Dream of Mt. Kilimanjaro Climb Realized By Outdoorsman, VeinInnovations’ Patient Randy Yates



Randy Yates at the summit of Mt. Kilimanjaro


Randy-Yates-Post-ItClimbing Mt. Kilimanjaro was dream that became a reality in 2013 for Randy Yates, a VeinInnovations patient whose intensive training and preparation for the climb also included taking care of some bulging veins before taking on the world’s highest fee-standing mountain.

“I was concerned about these bulging veins, that, during training, or worse, during the climb, one of them would get nicked and start bleeding. So I wanted to get my legs checked, ” Yates said.

“I’d heard about VeinInnovations on the radio, and had thought about coming in a year earlier, but with this trip in the works, and having met my insurance deductible, well, it was time,” he said of his treatments, which began in 2012 in preparation for his August, 2013 climb.

At his initial visit to VeinInnovations, Yates learned that his torturous veins were caused by the failure of delicate one-way valves in the veins.

“Healthy valves keep blood from flowing backward as it is pumped back up to the heart and lungs to be re-oxygenated. When valves fail, the blood flows backwards, or refluxes, and pools. This can result in varicose veins that bulge or balloon, as well as spider veins, pain, and a sense of heaviness or fatigue, as well as swelling,” says Darrell Caudill, MD, and VeinInnovations’ medical director.

While Yates also didn’t like the way the torturous veins looked, because “if they looked like this, there must be something wrong,” the fact that his legs felt so much better – in addition to looking “normal” again after his three ablative procedures – was a big surprise and bonus.

“After the procedures, I noticed my legs didn’t feel so heavy and tired. I did not anticipate feeling so much of a difference. I didn’t realize how much heaviness and fatigue I was experiencing.”

Further, Yates says he slept better following his procedures,

“Some people with venous insufficiency need to move their legs at night to overcome a sensation of itchiness. Other people feel the need to get up and move around,” said Dr. Caudill.

“Sometimes my legs made it a little harder to get to sleep, and if I woke up in the night, sometimes they made it harder to go back to sleep. But I never did anything about this, because I did not want to take any medication,” said Mr. Yates.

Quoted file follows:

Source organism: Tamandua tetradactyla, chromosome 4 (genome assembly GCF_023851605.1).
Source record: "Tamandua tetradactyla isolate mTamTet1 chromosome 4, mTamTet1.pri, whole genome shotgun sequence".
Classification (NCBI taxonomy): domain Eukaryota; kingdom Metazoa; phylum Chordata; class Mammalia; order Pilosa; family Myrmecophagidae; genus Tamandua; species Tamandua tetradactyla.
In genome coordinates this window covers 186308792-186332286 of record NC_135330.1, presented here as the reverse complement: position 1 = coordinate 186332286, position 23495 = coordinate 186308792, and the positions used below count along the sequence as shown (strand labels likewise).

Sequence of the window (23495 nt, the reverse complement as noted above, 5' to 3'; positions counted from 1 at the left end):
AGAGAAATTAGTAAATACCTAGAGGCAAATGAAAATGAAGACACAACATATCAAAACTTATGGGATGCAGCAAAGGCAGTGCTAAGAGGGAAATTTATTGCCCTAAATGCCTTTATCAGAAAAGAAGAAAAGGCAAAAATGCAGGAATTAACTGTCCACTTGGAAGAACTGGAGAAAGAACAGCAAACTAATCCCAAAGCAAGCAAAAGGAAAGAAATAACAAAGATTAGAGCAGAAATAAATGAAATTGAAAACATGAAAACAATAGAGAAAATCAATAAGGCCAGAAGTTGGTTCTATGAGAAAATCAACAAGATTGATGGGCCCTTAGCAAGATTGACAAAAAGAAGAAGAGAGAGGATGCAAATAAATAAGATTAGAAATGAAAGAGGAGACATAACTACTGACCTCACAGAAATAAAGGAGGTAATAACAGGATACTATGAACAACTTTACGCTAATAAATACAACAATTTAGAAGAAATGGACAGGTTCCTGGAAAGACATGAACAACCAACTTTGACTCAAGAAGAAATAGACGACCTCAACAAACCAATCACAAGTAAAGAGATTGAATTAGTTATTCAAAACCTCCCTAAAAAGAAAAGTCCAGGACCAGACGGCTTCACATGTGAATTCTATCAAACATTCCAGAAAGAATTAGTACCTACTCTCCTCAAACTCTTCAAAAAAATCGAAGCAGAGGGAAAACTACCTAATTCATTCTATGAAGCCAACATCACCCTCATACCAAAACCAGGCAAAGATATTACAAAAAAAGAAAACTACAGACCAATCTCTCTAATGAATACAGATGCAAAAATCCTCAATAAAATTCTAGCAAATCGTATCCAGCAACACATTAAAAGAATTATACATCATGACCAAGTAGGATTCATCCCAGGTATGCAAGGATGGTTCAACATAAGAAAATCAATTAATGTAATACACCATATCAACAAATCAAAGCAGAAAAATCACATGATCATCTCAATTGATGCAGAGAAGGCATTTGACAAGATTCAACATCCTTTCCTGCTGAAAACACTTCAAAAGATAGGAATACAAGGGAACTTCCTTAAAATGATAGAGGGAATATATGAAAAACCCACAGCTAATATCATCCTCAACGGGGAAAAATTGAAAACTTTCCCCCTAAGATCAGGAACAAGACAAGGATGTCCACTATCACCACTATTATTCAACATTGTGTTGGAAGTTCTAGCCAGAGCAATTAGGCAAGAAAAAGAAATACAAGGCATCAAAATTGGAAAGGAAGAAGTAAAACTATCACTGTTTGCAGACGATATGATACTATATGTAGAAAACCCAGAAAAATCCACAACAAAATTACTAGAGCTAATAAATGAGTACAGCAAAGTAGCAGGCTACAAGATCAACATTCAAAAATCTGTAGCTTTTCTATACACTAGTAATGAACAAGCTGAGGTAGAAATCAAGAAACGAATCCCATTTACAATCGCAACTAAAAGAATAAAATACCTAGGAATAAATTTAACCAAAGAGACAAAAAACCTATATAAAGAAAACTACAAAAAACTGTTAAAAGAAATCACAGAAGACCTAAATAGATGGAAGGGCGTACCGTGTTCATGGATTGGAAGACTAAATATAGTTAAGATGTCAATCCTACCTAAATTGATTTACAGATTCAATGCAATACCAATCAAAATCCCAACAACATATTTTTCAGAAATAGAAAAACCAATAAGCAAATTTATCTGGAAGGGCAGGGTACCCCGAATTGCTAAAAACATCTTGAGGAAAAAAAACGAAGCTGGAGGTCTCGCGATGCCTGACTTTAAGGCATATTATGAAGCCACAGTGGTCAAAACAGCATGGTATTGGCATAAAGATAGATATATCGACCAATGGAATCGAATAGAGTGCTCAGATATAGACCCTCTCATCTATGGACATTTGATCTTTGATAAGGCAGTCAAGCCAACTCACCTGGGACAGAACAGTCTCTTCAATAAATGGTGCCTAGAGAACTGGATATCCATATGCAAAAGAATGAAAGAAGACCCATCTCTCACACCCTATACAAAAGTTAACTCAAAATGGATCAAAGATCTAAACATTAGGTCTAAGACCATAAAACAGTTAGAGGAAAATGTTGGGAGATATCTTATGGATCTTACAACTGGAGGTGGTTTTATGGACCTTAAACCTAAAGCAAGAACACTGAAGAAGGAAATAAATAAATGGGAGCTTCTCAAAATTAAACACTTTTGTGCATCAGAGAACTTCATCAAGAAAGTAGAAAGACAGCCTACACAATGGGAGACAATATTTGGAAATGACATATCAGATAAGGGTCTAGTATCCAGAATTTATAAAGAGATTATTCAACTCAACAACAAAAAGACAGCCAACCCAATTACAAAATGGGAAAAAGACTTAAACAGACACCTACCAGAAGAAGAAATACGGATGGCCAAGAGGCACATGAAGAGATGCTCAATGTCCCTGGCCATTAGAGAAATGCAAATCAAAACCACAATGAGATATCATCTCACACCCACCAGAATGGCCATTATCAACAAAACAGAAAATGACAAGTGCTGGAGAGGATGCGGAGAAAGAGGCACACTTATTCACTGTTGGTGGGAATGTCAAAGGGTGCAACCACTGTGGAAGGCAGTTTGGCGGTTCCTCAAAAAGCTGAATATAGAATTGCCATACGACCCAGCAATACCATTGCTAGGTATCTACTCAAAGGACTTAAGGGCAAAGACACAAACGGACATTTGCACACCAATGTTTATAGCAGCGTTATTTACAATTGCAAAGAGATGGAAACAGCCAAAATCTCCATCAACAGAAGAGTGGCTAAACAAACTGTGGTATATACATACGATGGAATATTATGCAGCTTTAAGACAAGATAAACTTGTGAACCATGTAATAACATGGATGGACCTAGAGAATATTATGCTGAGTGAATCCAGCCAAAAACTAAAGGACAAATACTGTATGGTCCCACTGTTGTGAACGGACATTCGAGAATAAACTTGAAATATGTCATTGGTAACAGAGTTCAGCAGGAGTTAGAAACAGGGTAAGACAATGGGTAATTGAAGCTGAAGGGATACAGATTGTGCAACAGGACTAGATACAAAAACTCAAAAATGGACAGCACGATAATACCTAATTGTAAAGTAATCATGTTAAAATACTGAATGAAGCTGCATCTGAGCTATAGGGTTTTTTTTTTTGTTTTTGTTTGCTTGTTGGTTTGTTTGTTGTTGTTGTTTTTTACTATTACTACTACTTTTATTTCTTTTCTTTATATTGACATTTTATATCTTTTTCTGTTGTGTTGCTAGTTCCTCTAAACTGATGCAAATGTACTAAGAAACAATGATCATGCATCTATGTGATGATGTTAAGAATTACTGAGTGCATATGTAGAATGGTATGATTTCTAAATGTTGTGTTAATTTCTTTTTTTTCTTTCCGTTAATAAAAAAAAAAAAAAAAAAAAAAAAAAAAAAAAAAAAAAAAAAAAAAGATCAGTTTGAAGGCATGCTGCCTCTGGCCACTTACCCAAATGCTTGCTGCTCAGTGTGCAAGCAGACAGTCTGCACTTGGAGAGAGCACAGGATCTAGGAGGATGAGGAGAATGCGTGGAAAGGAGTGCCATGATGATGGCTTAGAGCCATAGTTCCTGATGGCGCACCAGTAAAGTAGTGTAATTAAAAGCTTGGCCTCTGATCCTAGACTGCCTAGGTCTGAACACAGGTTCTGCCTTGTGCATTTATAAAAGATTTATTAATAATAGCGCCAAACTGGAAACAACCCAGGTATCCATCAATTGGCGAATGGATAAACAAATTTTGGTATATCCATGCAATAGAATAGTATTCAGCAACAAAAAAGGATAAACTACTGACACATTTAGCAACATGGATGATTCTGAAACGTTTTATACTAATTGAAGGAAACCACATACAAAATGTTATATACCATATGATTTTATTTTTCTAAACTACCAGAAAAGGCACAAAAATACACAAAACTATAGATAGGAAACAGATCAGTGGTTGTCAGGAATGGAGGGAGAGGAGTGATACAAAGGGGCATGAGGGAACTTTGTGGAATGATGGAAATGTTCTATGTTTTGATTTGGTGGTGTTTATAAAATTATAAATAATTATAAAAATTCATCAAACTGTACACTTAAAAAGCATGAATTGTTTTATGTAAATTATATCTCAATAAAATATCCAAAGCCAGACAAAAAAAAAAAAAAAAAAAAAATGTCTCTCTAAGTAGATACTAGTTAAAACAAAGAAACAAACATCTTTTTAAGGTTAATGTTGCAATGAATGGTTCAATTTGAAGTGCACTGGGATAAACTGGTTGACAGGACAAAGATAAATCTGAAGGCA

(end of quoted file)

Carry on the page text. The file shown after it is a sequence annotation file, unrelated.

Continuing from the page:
The fact Mr. Yates sleeps better now is another of the unexpected benefits of the procedures, and is also one of the benefits Dr. Caudill says helps stop a “downward cycle of quality of life that can creep up on people with venous insufficiency.”

“Most men – and women -believe heavy, tired, restless legs are just part of the aging process. Or, they just don’t notice the symptoms creeping up on them, because the symptoms build at such a slow rate. There is no ‘Wow! My legs hurt all of a sudden!’ moment. That is one of the reasons this disease is so insidious. As their legs slowly get worse, people gradually lose interest in exercise. They may also not recognize – and thus, accept – the gradual decline of sleep quality. This combination of losing exercise and sleep impacts their overall quality of life, making them give up on their dreams of, say, climbing mountains,” said Dr. Caudill.

Yates has always been an outdoorsman. In his work for the federal government, he plans outdoor parks and recreation sites around hydroelectric reservoirs. He, and his four sons, are Eagle Scouts. In addition to the Kilimanjaro trip being a lifelong quest for his son, Corey, traveling to Kenya to see the home and final resting place of the founder of Scouting, Robert Baden-Powell, in Kenya, was on the list for both men.

“Scouting has played such an important role in our lives, for so many reasons. I appreciate how much it encourages us to exercise and be physical. It is so important throughout life, and especially as we age, to stay active, ” Mr. Yates says.

As a child, Mr. Yates and his intrepid mother, aunt, and grandmother, traveled all over the country, pulling a camper.

“I remember now that when we traveled, I would go on the hikes, but they didn’t hike. Now that I remember, they all had some problems with their legs. I had not put that together until now – the hereditary part of vein disease, ” Yates said.

Recounting the Kilimanjaro trip, Yates said the climb took a tremendous amount of strength and endurance. It is six days of hiking, one of which is 22 hours. Could he have made the trek prior to his procedures?

“Kilimanjaro is a continuous uphill walk for four and a half days. The most difficult part of the climb is the 22-hour day, which starts at midnight and includes six hours of walking in slippery ash – in the pitch-black dark, guided only by a headlamp to show you how to step into the footprints of the person directly in front of you. All of this is at below freezing temperatures – at 15 degrees Fahrenheit.

“It is so physically demanding. Many people take their legs for granted, until they get tired and wobbly. There were people turning back. I was the oldest person in my group, and my legs gave me no problems. Had I not sought help for the bulging veins, I would not have had the benefit of improved circulation and endurance that were the ‘side benefits’ of the procedures,” said Mr. Yates.

Knowing what he now knows about venous insufficiency, what does Mr. Yates say with regard to seeking treatment?

“I would tell people sitting on the fence about it to not be afraid. Get in and get a consultation. The technology is amazing.  It is worth pursuing.” Mr. Yates says, adding, “Don’t be afraid of the unknown.”


Randy Yates (Right) and his son, Corey Yates (Left) at the summit of Mount Kilimanjaro